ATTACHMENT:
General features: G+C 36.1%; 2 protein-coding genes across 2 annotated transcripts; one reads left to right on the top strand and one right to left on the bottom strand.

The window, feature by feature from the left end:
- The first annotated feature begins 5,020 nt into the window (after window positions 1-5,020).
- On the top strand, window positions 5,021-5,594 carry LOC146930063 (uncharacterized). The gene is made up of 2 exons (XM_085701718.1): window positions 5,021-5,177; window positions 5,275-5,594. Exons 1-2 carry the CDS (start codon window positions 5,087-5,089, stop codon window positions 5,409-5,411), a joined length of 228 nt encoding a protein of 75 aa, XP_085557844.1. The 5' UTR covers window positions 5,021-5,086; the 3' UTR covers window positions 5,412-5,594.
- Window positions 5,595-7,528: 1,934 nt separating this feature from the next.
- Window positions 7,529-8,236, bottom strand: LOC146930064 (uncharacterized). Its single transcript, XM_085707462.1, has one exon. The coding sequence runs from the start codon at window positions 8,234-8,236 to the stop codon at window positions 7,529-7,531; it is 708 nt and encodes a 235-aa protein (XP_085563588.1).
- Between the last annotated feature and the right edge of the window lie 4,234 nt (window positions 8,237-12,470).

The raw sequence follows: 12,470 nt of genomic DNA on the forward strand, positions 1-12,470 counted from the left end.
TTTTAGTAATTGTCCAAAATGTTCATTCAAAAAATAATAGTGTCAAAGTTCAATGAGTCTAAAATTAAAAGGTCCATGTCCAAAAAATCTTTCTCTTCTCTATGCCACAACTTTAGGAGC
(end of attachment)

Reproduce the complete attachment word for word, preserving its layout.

General features: G+C 36.1%; 2 protein-coding genes across 2 annotated transcripts; one reads left to right on the top strand and one right to left on the bottom strand.

The window, feature by feature from the left end:
- The first annotated feature begins 5,020 nt into the window (after window positions 1-5,020).
- On the top strand, window positions 5,021-5,594 carry LOC146930063 (uncharacterized). The gene is made up of 2 exons (XM_085701718.1): window positions 5,021-5,177; window positions 5,275-5,594. Exons 1-2 carry the CDS (start codon window positions 5,087-5,089, stop codon window positions 5,409-5,411), a joined length of 228 nt encoding a protein of 75 aa, XP_085557844.1. The 5' UTR covers window positions 5,021-5,086; the 3' UTR covers window positions 5,412-5,594.
- Window positions 5,595-7,528: 1,934 nt separating this feature from the next.
- Window positions 7,529-8,236, bottom strand: LOC146930064 (uncharacterized). Its single transcript, XM_085707462.1, has one exon. The coding sequence runs from the start codon at window positions 8,234-8,236 to the stop codon at window positions 7,529-7,531; it is 708 nt and encodes a 235-aa protein (XP_085563588.1).
- Between the last annotated feature and the right edge of the window lie 4,234 nt (window positions 8,237-12,470).

The raw sequence follows: 12,470 nt of genomic DNA on the forward strand, positions 1-12,470 counted from the left end.
TTTTAGTAATTGTCCAAAATGTTCATTCAAAAAATAATAGTGTCAAAGTTCAATGAGTCTAAAATTAAAAGGTCCATGTCCAAAAAATCTTTCTCTTCTCTATGCCACAACTTTAGGAGC